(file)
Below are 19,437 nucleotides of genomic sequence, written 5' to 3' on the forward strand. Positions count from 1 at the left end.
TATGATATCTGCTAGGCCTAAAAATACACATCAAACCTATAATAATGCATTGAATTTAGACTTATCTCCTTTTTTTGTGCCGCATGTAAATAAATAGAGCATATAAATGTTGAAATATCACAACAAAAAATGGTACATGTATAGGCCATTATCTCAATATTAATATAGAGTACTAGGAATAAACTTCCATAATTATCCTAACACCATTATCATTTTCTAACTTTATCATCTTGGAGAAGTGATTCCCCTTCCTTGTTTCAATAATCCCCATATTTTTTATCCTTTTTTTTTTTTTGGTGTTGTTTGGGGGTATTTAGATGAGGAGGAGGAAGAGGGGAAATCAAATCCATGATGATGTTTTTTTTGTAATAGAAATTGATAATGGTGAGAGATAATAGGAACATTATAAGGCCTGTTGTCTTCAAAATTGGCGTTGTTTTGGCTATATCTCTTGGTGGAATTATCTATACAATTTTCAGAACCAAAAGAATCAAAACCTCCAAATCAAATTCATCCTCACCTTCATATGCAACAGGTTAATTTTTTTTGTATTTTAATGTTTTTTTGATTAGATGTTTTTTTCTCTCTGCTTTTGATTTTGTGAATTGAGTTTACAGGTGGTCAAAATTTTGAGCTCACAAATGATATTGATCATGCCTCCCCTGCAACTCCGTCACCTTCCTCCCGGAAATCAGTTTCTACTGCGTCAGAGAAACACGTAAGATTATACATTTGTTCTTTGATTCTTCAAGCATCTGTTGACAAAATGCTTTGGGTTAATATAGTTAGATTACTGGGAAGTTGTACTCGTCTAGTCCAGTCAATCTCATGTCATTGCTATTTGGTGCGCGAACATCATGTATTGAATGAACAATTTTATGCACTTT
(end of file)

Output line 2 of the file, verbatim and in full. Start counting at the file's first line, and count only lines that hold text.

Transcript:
TATGATATCTGCTAGGCCTAAAAATACACATCAAACCTATAATAATGCATTGAATTTAGACTTATCTCCTTTTTTTGTGCCGCATGTAAATAAATAGAGCATATAAATGTTGAAATATCACAACAAAAAATGGTACATGTATAGGCCATTATCTCAATATTAATATAGAGTACTAGGAATAAACTTCCATAATTATCCTAACACCATTATCATTTTCTAACTTTATCATCTTGGAGAAGTGATTCCCCTTCCTTGTTTCAATAATCCCCATATTTTTTATCCTTTTTTTTTTTTTGGTGTTGTTTGGGGGTATTTAGATGAGGAGGAGGAAGAGGGGAAATCAAATCCATGATGATGTTTTTTTTGTAATAGAAATTGATAATGGTGAGAGATAATAGGAACATTATAAGGCCTGTTGTCTTCAAAATTGGCGTTGTTTTGGCTATATCTCTTGGTGGAATTATCTATACAATTTTCAGAACCAAAAGAATCAAAACCTCCAAATCAAATTCATCCTCACCTTCATATGCAACAGGTTAATTTTTTTTGTATTTTAATGTTTTTTTGATTAGATGTTTTTTTCTCTCTGCTTTTGATTTTGTGAATTGAGTTTACAGGTGGTCAAAATTTTGAGCTCACAAATGATATTGATCATGCCTCCCCTGCAACTCCGTCACCTTCCTCCCGGAAATCAGTTTCTACTGCGTCAGAGAAACACGTAAGATTATACATTTGTTCTTTGATTCTTCAAGCATCTGTTGACAAAATGCTTTGGGTTAATATAGTTAGATTACTGGGAAGTTGTACTCGTCTAGTCCAGTCAATCTCATGTCATTGCTATTTGGTGCGCGAACATCATGTATTGAATGAACAATTTTATGCACTTT